Overall, just 36% approve of the way the President is handling his job, down from 42% in August. Among independents, the drop has been sharper, from 47% approval last month to 31% now. That’s 4 points below his previous 2018 low of 35% approval among political independents in CNN polling, and 1 point below his previous all-time low among independents in CNN polling, reached in November 2017.
There are sharp partisan splits on both questions, with about 8 in 10 Republicans calling it inappropriate for a White House official to act against the president. About half of independents and about a third of Democrats say such behavior is inappropriate. Similarly, 85% of Republicans, 55% of independents and 43% of Democrats say the writer of the op-ed ought to identify themselves.
A scant 13% of Americans think most administration officials are working against Trump in the ways described in the op-ed, while 59% say that at least some are acting that way. Just 17% say it’s not happening at all, as the White House has claimed in response to the op-ed (that figure rises to 27% among Republicans).
The President’s favorability rating — a measure of whether people like him, rather than approve of his job performance — has also taken a hit in this poll, with 61% saying they have unfavorable views of Trump, up from 55% in June. That unfavorable number is the worst since he won the presidency, and it matches the worst level seen during the 2016 presidential campaign.
Trump has also lost ground on several personal attributes, most notably perceptions of his honesty: Just 32% say they see the President as honest and trustworthy, the worst read in CNN polling. About a third, 32%, say he’s someone they are proud to have as President, down 6 points since March and the lowest since Trump took office. Only 36% say he “cares about people like you,” another new low. Just 30% say he’ll unite the country and not divide it, matching his previous low on that measure from November 2017. Four in 10 say the President can bring the kind of change the country needs, down 5 points from March and matching a November 2017 low. And 60% say the President does not respect the rule of law, not significantly changed since March.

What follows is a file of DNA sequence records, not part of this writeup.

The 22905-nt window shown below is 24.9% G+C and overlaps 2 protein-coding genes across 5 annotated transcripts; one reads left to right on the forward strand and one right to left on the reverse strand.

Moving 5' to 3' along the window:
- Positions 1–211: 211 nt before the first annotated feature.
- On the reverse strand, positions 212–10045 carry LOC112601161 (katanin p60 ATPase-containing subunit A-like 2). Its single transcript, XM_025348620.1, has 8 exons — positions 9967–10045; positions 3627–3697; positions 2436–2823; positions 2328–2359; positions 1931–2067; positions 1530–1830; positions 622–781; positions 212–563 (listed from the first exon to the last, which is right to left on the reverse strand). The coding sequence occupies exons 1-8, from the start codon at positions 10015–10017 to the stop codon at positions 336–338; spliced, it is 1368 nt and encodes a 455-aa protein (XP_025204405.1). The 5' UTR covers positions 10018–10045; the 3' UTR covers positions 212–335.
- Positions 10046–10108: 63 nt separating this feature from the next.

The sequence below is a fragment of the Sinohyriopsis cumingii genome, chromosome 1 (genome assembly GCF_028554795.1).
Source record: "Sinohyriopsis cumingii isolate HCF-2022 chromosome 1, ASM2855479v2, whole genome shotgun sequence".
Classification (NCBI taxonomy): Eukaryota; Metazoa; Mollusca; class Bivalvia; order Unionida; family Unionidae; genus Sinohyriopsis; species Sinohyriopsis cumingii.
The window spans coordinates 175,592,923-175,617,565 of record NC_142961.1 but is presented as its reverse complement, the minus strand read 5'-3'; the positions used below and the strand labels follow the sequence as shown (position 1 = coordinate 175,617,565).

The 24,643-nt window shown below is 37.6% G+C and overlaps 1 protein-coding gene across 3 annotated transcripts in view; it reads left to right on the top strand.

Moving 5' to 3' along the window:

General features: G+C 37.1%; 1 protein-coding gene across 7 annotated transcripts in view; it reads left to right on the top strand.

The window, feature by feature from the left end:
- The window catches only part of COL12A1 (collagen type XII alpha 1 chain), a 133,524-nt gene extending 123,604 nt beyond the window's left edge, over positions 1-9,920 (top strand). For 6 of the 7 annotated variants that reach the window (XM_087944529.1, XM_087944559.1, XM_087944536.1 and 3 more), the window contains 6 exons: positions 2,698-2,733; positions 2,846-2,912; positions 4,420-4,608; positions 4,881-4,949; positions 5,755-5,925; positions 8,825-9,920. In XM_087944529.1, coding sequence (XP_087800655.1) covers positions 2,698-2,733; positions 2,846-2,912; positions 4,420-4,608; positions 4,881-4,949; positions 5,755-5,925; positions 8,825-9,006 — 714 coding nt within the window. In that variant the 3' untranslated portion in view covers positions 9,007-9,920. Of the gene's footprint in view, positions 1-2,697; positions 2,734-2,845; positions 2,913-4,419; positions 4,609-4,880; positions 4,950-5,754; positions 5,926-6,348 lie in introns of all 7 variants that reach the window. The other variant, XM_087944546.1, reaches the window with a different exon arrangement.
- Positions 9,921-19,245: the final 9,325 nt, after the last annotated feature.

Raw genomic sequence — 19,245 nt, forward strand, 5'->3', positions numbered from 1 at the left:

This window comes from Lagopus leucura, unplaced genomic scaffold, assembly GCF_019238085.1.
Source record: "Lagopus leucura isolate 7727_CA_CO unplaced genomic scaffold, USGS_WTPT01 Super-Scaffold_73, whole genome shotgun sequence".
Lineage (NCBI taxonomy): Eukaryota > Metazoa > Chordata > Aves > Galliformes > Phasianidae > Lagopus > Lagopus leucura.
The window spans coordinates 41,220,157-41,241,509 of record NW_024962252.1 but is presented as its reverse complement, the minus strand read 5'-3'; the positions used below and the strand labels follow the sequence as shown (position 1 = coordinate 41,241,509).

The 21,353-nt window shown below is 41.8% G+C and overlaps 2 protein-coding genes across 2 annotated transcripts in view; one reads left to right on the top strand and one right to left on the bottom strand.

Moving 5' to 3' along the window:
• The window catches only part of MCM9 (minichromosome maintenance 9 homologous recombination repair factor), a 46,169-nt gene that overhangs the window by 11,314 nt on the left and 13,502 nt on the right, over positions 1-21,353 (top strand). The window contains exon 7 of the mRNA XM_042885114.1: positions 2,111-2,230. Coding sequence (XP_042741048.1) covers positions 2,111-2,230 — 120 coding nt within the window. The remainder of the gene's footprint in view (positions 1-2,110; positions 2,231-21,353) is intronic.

As on the President’s approval rating, the shifts in Trump’s favorability rating and attributes are driven largely by movement among independents. The share saying they have an unfavorable view of the President is up 10 points since June (from 55% to 65%), and there have been 10-point declines since March among independents in the share who say Trump is someone they are proud to have as President (from 36% to 26%), who cares about people like them (from 42% to 32%) and who can bring needed change (from 46% to 36%).
One interesting contrast in the data: Trump fares slightly better in perceptions of his ability to manage the government generally than his ability to manage his own White House. While 56% say he cannot manage the government effectively, more, 61%, express doubt that he can manage the White House effectively.
Comparing Trump with most other politicians in Washington on honesty, corruption, intelligence and how “in touch” he is, a plurality of adults come down on the negative side for each one: 45% say the President is less honest than most other politicians in Washington, 41% see him as more corrupt, 47% less intelligent and 47% less in touch. A smaller share take the positive angle on each one, with 28% calling him more in touch, 27% more honest or less corrupt and 22% more intelligent.
The economy continues to be Trump’s strongest issue for his approval rating (49% approve, the same as earlier this summer), and the 69% who describe the nation’s economy as good has held roughly steady over the past few months. The share calling the economy “very good” has been inching up over that time and now stands at 26%, up 4 points since June and the highest since June 2000.